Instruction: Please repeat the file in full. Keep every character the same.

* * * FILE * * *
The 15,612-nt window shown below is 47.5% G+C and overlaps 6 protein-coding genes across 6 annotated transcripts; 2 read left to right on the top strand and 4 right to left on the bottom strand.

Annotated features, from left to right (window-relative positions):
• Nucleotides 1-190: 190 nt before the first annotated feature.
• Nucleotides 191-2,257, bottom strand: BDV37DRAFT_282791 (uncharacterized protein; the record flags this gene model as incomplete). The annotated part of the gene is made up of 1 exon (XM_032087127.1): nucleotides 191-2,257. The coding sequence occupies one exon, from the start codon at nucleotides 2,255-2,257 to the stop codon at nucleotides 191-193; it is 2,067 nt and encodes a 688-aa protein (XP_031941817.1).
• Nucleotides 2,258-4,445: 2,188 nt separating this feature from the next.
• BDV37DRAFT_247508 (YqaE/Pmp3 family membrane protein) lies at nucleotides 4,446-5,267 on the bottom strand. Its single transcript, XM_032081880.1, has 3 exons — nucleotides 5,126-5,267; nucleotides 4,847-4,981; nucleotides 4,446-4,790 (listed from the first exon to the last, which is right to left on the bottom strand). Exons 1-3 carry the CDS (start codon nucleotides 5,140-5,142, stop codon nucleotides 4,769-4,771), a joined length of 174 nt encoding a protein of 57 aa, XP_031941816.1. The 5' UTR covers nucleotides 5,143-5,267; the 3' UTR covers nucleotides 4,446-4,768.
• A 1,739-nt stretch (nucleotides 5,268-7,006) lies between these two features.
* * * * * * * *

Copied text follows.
The 15,612-nt window shown below is 47.5% G+C and overlaps 6 protein-coding genes across 6 annotated transcripts; 2 read left to right on the top strand and 4 right to left on the bottom strand.

Annotated features, from left to right (window-relative positions):
• Nucleotides 1-190: 190 nt before the first annotated feature.
• Nucleotides 191-2,257, bottom strand: BDV37DRAFT_282791 (uncharacterized protein; the record flags this gene model as incomplete). The annotated part of the gene is made up of 1 exon (XM_032087127.1): nucleotides 191-2,257. The coding sequence occupies one exon, from the start codon at nucleotides 2,255-2,257 to the stop codon at nucleotides 191-193; it is 2,067 nt and encodes a 688-aa protein (XP_031941817.1).
• Nucleotides 2,258-4,445: 2,188 nt separating this feature from the next.
• BDV37DRAFT_247508 (YqaE/Pmp3 family membrane protein) lies at nucleotides 4,446-5,267 on the bottom strand. Its single transcript, XM_032081880.1, has 3 exons — nucleotides 5,126-5,267; nucleotides 4,847-4,981; nucleotides 4,446-4,790 (listed from the first exon to the last, which is right to left on the bottom strand). Exons 1-3 carry the CDS (start codon nucleotides 5,140-5,142, stop codon nucleotides 4,769-4,771), a joined length of 174 nt encoding a protein of 57 aa, XP_031941816.1. The 5' UTR covers nucleotides 5,143-5,267; the 3' UTR covers nucleotides 4,446-4,768.
• A 1,739-nt stretch (nucleotides 5,268-7,006) lies between these two features.